FAA clears Amazon's fleet of Prime Air drones for liftoff
- The Federal Aviation Administration has issued
Amazonpermission to begin conducting delivery drone operations.
Prime Airdrone project has been in the works since 2013.
- The online
retailgiant received permission to begin testing drone deliveries in June 2019.
Amazon PrimeAir's concept uses autonomous UAS to safely and efficiently deliver packages to customers," a FAAspokesperson said in a statement sent to Business Insider.
The Federal Aviation Administration will allow Amazon's fleet of Prime Air delivery drones to take flight.
A FAA spokesperson told Business Insider that the administration issued Amazon Prime Air its certificate on August 29. The Part 135 air carrier certificate allows Amazon to use "unmanned aircraft systems," or UAS, in a commercial operation.
"Amazon Prime Air's concept uses autonomous UAS to safely and efficiently deliver packages to customers," the spokesperson said in a statement sent to Business Insider. "The FAA's role is to ensure that any UAS operation is performed safely. The FAA supports innovation that is beneficial to the public, especially during a health or weather-related crisis."
The certificate will allow Amazon to dive into operating a commercial drone delivery service, which has been in the works since 2013. The FAA gave Amazon permission to test its drones in the US in June 2019. FAA regulations hold that "Part 135 certification is the only path for small drones to carry the property of another for compensation beyond visual line of sight."
In response to Business Insider's request for comment, an Amazon representative sent a statement from Amazon Prime Air Vice President David Carbon.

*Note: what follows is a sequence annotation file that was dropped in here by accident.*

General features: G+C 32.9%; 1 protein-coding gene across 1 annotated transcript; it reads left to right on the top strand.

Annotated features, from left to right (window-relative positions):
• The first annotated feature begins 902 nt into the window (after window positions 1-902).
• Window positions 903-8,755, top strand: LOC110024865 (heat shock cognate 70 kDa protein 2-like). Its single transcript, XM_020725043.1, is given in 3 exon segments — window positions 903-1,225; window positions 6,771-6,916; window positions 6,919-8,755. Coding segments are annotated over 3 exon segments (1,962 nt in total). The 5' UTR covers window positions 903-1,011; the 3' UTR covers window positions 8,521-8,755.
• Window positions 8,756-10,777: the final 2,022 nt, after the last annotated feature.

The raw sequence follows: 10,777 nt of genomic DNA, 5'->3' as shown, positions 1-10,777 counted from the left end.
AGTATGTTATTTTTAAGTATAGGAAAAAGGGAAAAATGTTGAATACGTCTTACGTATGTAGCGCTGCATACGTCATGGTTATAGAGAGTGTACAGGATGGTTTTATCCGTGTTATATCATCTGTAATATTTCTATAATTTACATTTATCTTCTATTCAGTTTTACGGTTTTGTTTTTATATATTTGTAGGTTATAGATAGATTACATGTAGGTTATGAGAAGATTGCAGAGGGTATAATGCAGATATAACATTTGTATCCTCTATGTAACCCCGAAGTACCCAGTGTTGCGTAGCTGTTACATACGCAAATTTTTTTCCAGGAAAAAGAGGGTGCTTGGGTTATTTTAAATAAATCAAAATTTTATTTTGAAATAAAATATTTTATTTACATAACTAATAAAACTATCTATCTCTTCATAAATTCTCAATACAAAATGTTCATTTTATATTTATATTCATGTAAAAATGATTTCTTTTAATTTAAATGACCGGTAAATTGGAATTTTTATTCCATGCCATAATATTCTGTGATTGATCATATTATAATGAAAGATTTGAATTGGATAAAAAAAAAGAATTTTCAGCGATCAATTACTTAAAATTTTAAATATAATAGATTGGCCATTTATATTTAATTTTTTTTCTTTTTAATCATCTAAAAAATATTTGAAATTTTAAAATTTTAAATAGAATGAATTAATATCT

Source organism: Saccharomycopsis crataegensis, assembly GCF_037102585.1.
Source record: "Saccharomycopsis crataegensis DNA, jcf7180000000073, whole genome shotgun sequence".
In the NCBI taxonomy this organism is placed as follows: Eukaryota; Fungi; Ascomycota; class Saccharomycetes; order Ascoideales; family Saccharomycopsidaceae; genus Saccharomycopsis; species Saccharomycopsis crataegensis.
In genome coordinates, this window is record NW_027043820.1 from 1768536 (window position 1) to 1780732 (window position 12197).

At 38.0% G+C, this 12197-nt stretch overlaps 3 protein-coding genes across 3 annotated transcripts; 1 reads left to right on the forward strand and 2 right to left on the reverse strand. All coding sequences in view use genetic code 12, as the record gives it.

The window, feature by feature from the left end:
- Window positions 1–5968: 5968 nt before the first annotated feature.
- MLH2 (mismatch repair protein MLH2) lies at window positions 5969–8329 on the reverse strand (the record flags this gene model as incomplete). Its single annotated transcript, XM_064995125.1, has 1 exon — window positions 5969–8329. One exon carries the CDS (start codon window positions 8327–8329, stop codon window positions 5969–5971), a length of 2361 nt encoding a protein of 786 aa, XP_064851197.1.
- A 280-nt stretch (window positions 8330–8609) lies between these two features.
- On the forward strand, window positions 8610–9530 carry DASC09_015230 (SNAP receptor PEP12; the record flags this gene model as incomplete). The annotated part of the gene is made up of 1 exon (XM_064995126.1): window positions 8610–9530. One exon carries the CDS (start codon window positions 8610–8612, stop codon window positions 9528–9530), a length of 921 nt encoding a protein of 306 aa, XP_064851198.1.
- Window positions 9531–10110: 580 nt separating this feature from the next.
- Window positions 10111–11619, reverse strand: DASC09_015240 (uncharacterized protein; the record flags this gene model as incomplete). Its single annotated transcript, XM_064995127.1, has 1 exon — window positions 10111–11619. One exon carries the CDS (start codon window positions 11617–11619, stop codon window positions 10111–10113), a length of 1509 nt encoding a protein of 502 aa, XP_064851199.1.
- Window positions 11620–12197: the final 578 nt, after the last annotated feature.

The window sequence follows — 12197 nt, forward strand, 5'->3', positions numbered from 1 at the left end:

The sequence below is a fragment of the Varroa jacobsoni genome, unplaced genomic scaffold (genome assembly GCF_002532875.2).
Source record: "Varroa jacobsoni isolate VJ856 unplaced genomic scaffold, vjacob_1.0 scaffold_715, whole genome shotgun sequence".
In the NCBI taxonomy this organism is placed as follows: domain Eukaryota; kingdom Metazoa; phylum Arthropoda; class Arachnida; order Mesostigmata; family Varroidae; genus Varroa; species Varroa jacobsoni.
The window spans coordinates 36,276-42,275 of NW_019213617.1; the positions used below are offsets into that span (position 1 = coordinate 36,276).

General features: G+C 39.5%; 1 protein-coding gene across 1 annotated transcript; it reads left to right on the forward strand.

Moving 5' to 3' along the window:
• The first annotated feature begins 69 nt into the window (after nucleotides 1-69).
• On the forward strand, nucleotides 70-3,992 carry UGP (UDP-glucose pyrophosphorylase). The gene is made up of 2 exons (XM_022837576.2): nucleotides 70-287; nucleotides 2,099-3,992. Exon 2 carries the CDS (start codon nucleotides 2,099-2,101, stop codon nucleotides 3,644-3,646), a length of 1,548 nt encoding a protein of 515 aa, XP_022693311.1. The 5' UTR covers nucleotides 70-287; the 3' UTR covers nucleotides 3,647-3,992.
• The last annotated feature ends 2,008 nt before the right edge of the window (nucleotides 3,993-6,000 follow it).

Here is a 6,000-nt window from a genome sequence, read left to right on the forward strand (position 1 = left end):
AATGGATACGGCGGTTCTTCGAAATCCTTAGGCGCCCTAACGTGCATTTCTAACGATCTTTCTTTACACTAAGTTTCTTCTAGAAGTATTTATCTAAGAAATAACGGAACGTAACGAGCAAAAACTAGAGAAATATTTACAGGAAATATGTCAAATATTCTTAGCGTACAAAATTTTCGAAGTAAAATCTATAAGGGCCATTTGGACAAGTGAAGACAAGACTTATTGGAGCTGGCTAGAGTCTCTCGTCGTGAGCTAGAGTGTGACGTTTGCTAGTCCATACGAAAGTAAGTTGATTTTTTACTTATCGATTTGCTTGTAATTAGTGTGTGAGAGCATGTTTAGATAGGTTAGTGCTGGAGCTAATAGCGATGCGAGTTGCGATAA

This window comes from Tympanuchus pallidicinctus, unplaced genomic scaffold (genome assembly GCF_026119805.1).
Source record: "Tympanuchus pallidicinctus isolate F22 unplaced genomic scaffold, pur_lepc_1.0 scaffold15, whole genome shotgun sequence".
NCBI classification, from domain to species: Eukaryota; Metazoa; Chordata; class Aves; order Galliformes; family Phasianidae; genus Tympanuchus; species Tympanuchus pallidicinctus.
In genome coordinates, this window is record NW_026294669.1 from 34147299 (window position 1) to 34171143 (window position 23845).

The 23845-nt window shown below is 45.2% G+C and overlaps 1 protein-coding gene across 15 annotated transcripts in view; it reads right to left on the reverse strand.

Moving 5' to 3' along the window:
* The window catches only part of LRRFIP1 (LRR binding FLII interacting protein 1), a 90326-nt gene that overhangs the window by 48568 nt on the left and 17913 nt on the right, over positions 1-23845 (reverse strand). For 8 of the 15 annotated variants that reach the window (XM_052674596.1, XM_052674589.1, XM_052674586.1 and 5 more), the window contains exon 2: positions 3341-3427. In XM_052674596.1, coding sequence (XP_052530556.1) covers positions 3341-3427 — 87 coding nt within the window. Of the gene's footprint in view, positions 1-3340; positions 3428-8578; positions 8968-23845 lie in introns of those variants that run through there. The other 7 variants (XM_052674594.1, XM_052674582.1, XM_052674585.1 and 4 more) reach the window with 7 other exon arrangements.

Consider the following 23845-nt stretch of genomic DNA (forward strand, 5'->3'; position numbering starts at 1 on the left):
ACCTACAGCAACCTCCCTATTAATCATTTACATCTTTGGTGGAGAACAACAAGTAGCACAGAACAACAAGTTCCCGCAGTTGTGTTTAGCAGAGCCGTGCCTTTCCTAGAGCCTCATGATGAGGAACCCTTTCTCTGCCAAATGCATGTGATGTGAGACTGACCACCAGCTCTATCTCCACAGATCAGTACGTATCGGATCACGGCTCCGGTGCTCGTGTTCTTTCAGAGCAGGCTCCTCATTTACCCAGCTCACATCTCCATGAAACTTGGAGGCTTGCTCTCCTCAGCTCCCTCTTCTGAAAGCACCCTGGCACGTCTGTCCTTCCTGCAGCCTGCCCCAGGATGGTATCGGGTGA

"This certification is an important step forward for Prime Air and indicates the FAA's confidence in Amazon's operating and safety procedures for an autonomous drone delivery service that will one day deliver packages to our customers around the world," Carbon said. "We will continue to develop and refine our technology to fully integrate delivery drones into the airspace, and work closely with the FAA and other regulators around the world to realize our vision of 30-minute delivery."
Amazon's electric drones are installed with a sense-and-avoid system to avert crashes. To date, the company's drone fleet has put in thousands of flight hours. Despite its new certification, Amazon will not be delivering packages to consumers yet. There is no word when its fleet of drones will be scaled and put to work fulfilling orders.
Amazon is also not the only player in the delivery drones game. In July, regional grocery chain Rouses Markets teamed up with last-mile delivery drone startup Deuce Drone for test flights in Alabama. The FAA has additionally issued Part 135 air carrier certificates to
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